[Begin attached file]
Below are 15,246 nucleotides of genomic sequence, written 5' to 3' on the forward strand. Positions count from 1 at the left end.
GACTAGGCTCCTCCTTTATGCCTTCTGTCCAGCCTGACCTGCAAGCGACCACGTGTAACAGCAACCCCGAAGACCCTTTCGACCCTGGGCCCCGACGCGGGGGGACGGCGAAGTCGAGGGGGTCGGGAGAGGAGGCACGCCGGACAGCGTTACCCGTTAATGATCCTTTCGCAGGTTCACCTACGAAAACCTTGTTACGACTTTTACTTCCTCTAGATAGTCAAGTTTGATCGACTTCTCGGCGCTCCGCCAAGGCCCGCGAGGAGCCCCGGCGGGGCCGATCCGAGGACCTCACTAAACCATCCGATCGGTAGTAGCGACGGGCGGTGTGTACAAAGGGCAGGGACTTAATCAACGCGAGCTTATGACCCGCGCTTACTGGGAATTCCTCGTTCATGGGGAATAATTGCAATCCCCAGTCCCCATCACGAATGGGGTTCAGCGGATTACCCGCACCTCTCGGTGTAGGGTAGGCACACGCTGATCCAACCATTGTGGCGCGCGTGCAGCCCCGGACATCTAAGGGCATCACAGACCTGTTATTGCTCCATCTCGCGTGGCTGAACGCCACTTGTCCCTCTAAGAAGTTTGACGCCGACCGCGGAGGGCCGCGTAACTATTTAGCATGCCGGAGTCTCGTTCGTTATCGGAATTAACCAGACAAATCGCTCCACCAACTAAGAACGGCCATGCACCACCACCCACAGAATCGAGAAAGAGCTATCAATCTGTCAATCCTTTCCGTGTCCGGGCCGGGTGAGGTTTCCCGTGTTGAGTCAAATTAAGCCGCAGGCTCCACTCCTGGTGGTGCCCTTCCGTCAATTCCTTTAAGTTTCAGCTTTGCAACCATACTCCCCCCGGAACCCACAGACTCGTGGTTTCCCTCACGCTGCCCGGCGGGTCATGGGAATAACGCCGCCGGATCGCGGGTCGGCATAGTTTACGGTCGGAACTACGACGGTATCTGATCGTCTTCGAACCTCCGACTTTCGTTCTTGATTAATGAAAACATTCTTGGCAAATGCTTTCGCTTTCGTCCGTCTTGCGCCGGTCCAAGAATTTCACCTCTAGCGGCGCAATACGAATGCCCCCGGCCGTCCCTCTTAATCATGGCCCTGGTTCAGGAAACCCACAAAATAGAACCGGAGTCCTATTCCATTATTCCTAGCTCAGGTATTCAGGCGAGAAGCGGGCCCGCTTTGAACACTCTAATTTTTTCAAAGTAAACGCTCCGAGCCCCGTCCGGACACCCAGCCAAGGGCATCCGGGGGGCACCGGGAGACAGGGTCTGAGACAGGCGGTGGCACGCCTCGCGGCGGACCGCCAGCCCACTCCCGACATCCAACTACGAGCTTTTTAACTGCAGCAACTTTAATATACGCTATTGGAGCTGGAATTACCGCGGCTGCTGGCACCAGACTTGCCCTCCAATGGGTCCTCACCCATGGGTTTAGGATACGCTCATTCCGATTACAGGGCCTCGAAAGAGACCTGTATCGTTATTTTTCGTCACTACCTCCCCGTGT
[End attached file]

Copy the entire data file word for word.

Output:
Below are 15,246 nucleotides of genomic sequence, written 5' to 3' on the forward strand. Positions count from 1 at the left end.
GACTAGGCTCCTCCTTTATGCCTTCTGTCCAGCCTGACCTGCAAGCGACCACGTGTAACAGCAACCCCGAAGACCCTTTCGACCCTGGGCCCCGACGCGGGGGGACGGCGAAGTCGAGGGGGTCGGGAGAGGAGGCACGCCGGACAGCGTTACCCGTTAATGATCCTTTCGCAGGTTCACCTACGAAAACCTTGTTACGACTTTTACTTCCTCTAGATAGTCAAGTTTGATCGACTTCTCGGCGCTCCGCCAAGGCCCGCGAGGAGCCCCGGCGGGGCCGATCCGAGGACCTCACTAAACCATCCGATCGGTAGTAGCGACGGGCGGTGTGTACAAAGGGCAGGGACTTAATCAACGCGAGCTTATGACCCGCGCTTACTGGGAATTCCTCGTTCATGGGGAATAATTGCAATCCCCAGTCCCCATCACGAATGGGGTTCAGCGGATTACCCGCACCTCTCGGTGTAGGGTAGGCACACGCTGATCCAACCATTGTGGCGCGCGTGCAGCCCCGGACATCTAAGGGCATCACAGACCTGTTATTGCTCCATCTCGCGTGGCTGAACGCCACTTGTCCCTCTAAGAAGTTTGACGCCGACCGCGGAGGGCCGCGTAACTATTTAGCATGCCGGAGTCTCGTTCGTTATCGGAATTAACCAGACAAATCGCTCCACCAACTAAGAACGGCCATGCACCACCACCCACAGAATCGAGAAAGAGCTATCAATCTGTCAATCCTTTCCGTGTCCGGGCCGGGTGAGGTTTCCCGTGTTGAGTCAAATTAAGCCGCAGGCTCCACTCCTGGTGGTGCCCTTCCGTCAATTCCTTTAAGTTTCAGCTTTGCAACCATACTCCCCCCGGAACCCACAGACTCGTGGTTTCCCTCACGCTGCCCGGCGGGTCATGGGAATAACGCCGCCGGATCGCGGGTCGGCATAGTTTACGGTCGGAACTACGACGGTATCTGATCGTCTTCGAACCTCCGACTTTCGTTCTTGATTAATGAAAACATTCTTGGCAAATGCTTTCGCTTTCGTCCGTCTTGCGCCGGTCCAAGAATTTCACCTCTAGCGGCGCAATACGAATGCCCCCGGCCGTCCCTCTTAATCATGGCCCTGGTTCAGGAAACCCACAAAATAGAACCGGAGTCCTATTCCATTATTCCTAGCTCAGGTATTCAGGCGAGAAGCGGGCCCGCTTTGAACACTCTAATTTTTTCAAAGTAAACGCTCCGAGCCCCGTCCGGACACCCAGCCAAGGGCATCCGGGGGGCACCGGGAGACAGGGTCTGAGACAGGCGGTGGCACGCCTCGCGGCGGACCGCCAGCCCACTCCCGACATCCAACTACGAGCTTTTTAACTGCAGCAACTTTAATATACGCTATTGGAGCTGGAATTACCGCGGCTGCTGGCACCAGACTTGCCCTCCAATGGGTCCTCACCCATGGGTTTAGGATACGCTCATTCCGATTACAGGGCCTCGAAAGAGACCTGTATCGTTATTTTTCGTCACTACCTCCCCGTGT